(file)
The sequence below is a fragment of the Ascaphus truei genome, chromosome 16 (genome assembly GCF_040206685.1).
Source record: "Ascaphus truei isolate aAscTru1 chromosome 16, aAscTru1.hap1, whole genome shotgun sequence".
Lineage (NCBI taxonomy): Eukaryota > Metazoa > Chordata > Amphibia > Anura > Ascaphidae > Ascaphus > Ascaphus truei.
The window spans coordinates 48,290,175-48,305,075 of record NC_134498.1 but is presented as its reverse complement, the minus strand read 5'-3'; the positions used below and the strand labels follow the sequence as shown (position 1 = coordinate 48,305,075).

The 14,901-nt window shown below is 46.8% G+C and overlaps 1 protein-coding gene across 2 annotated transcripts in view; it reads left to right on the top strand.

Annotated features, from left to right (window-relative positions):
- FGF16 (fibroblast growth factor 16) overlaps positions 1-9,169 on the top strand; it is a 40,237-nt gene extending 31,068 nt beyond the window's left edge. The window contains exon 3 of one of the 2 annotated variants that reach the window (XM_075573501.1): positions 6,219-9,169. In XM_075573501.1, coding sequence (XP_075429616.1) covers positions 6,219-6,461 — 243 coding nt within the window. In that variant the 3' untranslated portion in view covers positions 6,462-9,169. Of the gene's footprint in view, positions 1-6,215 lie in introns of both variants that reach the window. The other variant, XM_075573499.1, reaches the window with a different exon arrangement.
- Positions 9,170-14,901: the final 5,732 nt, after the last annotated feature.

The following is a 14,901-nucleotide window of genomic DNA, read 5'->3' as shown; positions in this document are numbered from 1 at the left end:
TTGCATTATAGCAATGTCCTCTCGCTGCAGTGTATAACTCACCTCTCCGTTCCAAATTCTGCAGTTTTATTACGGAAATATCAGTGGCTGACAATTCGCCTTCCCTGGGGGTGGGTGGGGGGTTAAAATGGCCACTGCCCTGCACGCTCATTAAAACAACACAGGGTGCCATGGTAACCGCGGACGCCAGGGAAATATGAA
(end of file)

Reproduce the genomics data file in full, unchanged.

The sequence below is a fragment of the Ascaphus truei genome, chromosome 16 (genome assembly GCF_040206685.1).
Source record: "Ascaphus truei isolate aAscTru1 chromosome 16, aAscTru1.hap1, whole genome shotgun sequence".
Lineage (NCBI taxonomy): Eukaryota > Metazoa > Chordata > Amphibia > Anura > Ascaphidae > Ascaphus > Ascaphus truei.
The window spans coordinates 48,290,175-48,305,075 of record NC_134498.1 but is presented as its reverse complement, the minus strand read 5'-3'; the positions used below and the strand labels follow the sequence as shown (position 1 = coordinate 48,305,075).

The 14,901-nt window shown below is 46.8% G+C and overlaps 1 protein-coding gene across 2 annotated transcripts in view; it reads left to right on the top strand.

Annotated features, from left to right (window-relative positions):
- FGF16 (fibroblast growth factor 16) overlaps positions 1-9,169 on the top strand; it is a 40,237-nt gene extending 31,068 nt beyond the window's left edge. The window contains exon 3 of one of the 2 annotated variants that reach the window (XM_075573501.1): positions 6,219-9,169. In XM_075573501.1, coding sequence (XP_075429616.1) covers positions 6,219-6,461 — 243 coding nt within the window. In that variant the 3' untranslated portion in view covers positions 6,462-9,169. Of the gene's footprint in view, positions 1-6,215 lie in introns of both variants that reach the window. The other variant, XM_075573499.1, reaches the window with a different exon arrangement.
- Positions 9,170-14,901: the final 5,732 nt, after the last annotated feature.

The following is a 14,901-nucleotide window of genomic DNA, read 5'->3' as shown; positions in this document are numbered from 1 at the left end:
TTGCATTATAGCAATGTCCTCTCGCTGCAGTGTATAACTCACCTCTCCGTTCCAAATTCTGCAGTTTTATTACGGAAATATCAGTGGCTGACAATTCGCCTTCCCTGGGGGTGGGTGGGGGGTTAAAATGGCCACTGCCCTGCACGCTCATTAAAACAACACAGGGTGCCATGGTAACCGCGGACGCCAGGGAAATATGAA